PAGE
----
Talks break down, govt tells unions it won’t accept demand to repeal laws
Union agriculture minister Narendra Singh Tomar on Friday told farm unions that the government would not repeal three contentious agricultural laws, and a proposal to suspend the legislation for 18 months was the best it could offer, leading to the collapse of a long series of negotiations just two days after an agreement appeared in sight.
No dates were announced for any further discussions.
Tomar said the dialogue process could only restart if the farmers reconsidered the government’s most far-reaching proposal so far, and asked the farm unions to inform the latter by January 23 if they were ready to change their minds.
The farmers, who have rigidly called for either a repeal of the laws or nothing, on Friday vowed to intensify their agitation — the biggest the Modi government has faced so far, and one that has seen tens of thousands of farmers from Punjab and Haryana camping on the Capital’s borders for 57 days.
The farm unions stressed that they would be going ahead with a tractor rally in Delhi on January 26, but said they would do it after India’s Republic Day celebrations and not disrupt the official function.
“I am not an astrologer. I don’t know what will happen tomorrow,” Tomar told reporters after the 11th round of negotiations with representatives of a common platform for multiple farm unions. “This is the best we could have offered to the farmers.”
The agriculture minister blamed unnamed “forces” for failure of the talks and criticised “people with vested interests who wanted the talks to be unsuccessful”.
“When an agitation is named after farmers, is related to farmers’ issue, and the government tries so hard to resolve it with one proposal after the other, then there is some force which wants to the agitation to continue so that farmers’ welfare cannot happen,” the agriculture minister said. “If there are other interests at play, then farmers’ interests can’t be secured. If farm unions have people who are interested in farmers’ welfare, then our proposal would have got considered.”
Tomar said he told the farm unions the government’s proposal (to put the laws on hold and form a committee to look into the farmers’ demands) was the “best we could have done”. The minister added that he urged farm unions to reconsider their decision because the offer of the government was in the “best interest of farmers and nation”.
On the question of whether the government would ever consider a repeal, Tomar said: “The government has always said farmers can ask for anything other than repeal.”
In the negotiations on Friday, there was hardly any issue left to discuss when farm unions told the government at the outset that they wanted nothing short of a full repeal of the laws as well as a new legislation guaranteeing assured prices for farm produce.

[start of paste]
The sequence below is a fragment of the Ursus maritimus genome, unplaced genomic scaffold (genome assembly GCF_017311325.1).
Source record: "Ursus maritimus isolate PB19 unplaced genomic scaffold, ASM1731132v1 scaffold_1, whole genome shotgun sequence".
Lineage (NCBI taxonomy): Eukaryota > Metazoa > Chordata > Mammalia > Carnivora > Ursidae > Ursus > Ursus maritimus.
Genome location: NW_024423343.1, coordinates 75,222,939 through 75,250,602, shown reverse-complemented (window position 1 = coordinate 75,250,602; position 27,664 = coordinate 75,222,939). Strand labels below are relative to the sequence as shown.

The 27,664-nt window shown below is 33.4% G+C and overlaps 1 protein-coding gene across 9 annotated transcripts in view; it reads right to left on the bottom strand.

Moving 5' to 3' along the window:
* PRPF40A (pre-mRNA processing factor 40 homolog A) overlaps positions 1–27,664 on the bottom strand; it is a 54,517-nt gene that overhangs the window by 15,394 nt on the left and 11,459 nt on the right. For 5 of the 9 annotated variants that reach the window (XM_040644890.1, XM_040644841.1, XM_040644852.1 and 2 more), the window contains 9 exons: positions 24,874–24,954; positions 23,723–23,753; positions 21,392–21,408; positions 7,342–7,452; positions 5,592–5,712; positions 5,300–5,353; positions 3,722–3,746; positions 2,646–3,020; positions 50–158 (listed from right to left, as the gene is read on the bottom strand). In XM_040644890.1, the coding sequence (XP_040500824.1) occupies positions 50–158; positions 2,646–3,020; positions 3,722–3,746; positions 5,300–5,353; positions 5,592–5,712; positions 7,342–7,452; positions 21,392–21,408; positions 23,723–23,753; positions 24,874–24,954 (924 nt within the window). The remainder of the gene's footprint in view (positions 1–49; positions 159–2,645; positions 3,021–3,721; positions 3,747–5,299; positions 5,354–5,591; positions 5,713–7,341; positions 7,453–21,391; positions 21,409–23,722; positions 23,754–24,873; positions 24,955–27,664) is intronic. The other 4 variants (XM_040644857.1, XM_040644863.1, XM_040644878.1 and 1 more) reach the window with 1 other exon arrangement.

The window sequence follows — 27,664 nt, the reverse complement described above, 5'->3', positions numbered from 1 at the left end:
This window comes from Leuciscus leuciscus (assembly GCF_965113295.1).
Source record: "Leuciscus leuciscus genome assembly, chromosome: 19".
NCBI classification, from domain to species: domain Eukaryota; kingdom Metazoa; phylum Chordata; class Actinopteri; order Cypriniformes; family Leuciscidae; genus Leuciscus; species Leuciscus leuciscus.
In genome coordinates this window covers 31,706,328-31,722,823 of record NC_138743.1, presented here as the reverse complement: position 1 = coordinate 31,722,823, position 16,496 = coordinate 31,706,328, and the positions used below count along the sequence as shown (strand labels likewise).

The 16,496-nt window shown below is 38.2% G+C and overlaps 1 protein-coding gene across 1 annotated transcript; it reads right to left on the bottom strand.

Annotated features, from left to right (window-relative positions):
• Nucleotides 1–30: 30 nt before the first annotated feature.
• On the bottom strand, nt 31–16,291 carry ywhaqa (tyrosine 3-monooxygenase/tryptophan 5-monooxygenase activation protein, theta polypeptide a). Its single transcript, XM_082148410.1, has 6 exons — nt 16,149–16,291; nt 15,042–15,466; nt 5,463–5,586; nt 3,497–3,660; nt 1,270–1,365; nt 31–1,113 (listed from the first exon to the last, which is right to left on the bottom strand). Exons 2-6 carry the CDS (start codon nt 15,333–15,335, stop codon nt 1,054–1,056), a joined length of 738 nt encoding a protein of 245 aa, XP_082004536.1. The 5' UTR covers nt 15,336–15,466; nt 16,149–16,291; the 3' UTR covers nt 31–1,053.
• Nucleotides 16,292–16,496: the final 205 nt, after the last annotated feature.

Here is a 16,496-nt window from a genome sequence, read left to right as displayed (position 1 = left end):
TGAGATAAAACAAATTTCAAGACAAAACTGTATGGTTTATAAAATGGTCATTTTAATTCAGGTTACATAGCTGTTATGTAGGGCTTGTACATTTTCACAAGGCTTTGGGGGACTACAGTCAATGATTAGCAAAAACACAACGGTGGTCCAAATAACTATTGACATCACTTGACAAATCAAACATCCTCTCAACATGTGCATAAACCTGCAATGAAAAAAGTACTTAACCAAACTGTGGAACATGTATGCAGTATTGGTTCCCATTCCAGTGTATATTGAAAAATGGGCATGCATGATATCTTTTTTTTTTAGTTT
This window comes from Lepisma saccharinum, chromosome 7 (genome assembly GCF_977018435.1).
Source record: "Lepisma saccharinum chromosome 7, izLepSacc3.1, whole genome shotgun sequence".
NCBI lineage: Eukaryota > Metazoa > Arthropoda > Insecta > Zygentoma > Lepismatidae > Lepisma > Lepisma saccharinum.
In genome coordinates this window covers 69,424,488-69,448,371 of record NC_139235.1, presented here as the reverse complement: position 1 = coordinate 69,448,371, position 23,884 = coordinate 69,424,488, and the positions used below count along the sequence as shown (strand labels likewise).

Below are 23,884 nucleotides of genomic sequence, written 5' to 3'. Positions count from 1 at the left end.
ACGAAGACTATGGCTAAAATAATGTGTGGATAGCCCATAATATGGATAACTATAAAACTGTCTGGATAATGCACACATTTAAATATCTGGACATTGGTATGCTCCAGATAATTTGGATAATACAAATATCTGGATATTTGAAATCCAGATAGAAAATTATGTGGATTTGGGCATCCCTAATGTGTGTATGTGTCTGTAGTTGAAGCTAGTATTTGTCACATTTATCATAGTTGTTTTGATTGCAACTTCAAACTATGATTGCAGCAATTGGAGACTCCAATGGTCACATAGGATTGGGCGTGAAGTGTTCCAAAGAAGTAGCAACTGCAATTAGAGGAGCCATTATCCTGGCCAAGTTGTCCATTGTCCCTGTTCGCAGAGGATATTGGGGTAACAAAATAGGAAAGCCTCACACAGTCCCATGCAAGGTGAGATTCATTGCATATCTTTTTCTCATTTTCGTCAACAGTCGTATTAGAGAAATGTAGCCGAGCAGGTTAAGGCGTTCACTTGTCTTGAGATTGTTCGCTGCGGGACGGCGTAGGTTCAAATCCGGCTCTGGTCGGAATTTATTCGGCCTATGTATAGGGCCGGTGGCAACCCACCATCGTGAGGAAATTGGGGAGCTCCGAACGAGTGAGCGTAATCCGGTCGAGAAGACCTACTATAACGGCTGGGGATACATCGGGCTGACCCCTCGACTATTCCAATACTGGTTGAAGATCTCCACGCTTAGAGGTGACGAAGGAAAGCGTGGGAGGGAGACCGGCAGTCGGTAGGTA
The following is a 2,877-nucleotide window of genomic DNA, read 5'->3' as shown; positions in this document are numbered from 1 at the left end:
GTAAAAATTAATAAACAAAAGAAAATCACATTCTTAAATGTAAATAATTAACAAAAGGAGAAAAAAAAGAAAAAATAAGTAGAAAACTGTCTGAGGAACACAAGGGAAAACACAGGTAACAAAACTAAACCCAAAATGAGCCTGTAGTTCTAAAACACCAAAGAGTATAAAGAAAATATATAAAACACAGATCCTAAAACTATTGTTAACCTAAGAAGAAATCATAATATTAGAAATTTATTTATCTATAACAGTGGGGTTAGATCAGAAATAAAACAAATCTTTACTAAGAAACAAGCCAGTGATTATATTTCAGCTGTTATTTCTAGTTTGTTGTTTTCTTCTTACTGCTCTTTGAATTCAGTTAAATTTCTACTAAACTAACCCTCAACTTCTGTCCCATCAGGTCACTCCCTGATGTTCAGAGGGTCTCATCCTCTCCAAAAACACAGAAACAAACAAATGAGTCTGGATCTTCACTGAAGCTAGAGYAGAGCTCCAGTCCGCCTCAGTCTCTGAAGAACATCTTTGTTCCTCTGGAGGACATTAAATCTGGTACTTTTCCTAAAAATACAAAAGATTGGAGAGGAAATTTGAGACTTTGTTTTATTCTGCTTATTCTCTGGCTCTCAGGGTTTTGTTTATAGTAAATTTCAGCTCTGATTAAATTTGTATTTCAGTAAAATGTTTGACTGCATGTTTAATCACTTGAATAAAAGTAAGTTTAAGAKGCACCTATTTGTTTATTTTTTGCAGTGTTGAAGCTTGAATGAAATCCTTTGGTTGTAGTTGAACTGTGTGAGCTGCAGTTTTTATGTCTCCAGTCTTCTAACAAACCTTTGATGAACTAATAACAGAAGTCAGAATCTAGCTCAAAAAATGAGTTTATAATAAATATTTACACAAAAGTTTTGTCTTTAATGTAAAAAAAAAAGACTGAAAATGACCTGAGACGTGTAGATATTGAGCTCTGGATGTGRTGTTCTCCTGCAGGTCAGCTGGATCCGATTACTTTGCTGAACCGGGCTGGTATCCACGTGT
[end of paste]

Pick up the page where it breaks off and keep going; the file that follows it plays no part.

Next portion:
Leaders representing the Samyukt Kisan Morcha, a collective of farm unions on strike since November, told the government that the farm unions had collectively decided against accepting the government’s proposal to put the laws on hold.
Late on Friday night, farmers gathered at the Singhu border alleged that attempts had been made to engineer violence at their protest site or during their upcoming tractor rally. Union leaders said they had detained a man who was moving suspiciously among them.
The Modi government has pushed a set of agricultural laws to ease restrictions in farm trade, allow traders to stockpile large quantities of food stocks for future sales and lay down a national framework for contract farming based on written agreements. Farmers say the laws will erode their bargaining power and leave them at the mercy of big corporations.
In the previous round of negotiations with a 41-member delegation representing farm unions on Wednesday, the Union government offered to suspend the three pieces of legislation. It also proposed a committee with representatives from the government as well as farmers to look into “all issues related to the farmers’ agitation”.
The farmers, however, hardened their stand to reject both the proposals instead of agreeing to meet the government midway. They said they would not budge from their demand for a complete repeal of the laws.
“There is no new date for further talks. We will see what to do after January 26, when we will bring out a farmers’ Republic Day parade in Delhi. We appeal to the Delhi Police to allow it,” said Gurnam Singh Chaduni, a senior leader of the agitation.
“In the talks with the (Delhi) police, the officers proposed a roadmap in front of the farmer leaders (on farmers’ Republic Day parade). Leaders will give their reply on this proposal after holding a farm unions’ meeting tomorrow (Saturday),” said Darshan Pal, a senior leader of the agitation.
A senior farm leader, Balbir Singh Rajewal, said farmers were preparing full steam for a peaceful and colourful farmers’ parade on Republic Day. He said farmers would now focus on the future course of the agitation.
Yogendra Yadav of Jai Kisan Andolan said it would be wrong to say the talks were inconclusive. “The government has broken off the discussions. What is the logic of suspending the laws for one-and-a-half years? The government hasn’t said anything meaningful yet on a law for minimum support prices,” he said, adding the main reason for not accepting the government’s proposal was that “the suspension is a limited-period offer and not a solution to the demand for a repeal of the laws.”
Experts said the farmers’ position now appeared untenable.
“The issue is no longer about reformist policies and a perceived threat to livelihoods. We haven’t so far heard about any specific fallout of the reforms from the unions. The issue is one of a status quoist demand by farmers and a lack of trust between the two sides,” said Abhinav Saikia, an agronomist with the farm startup IndAgro.
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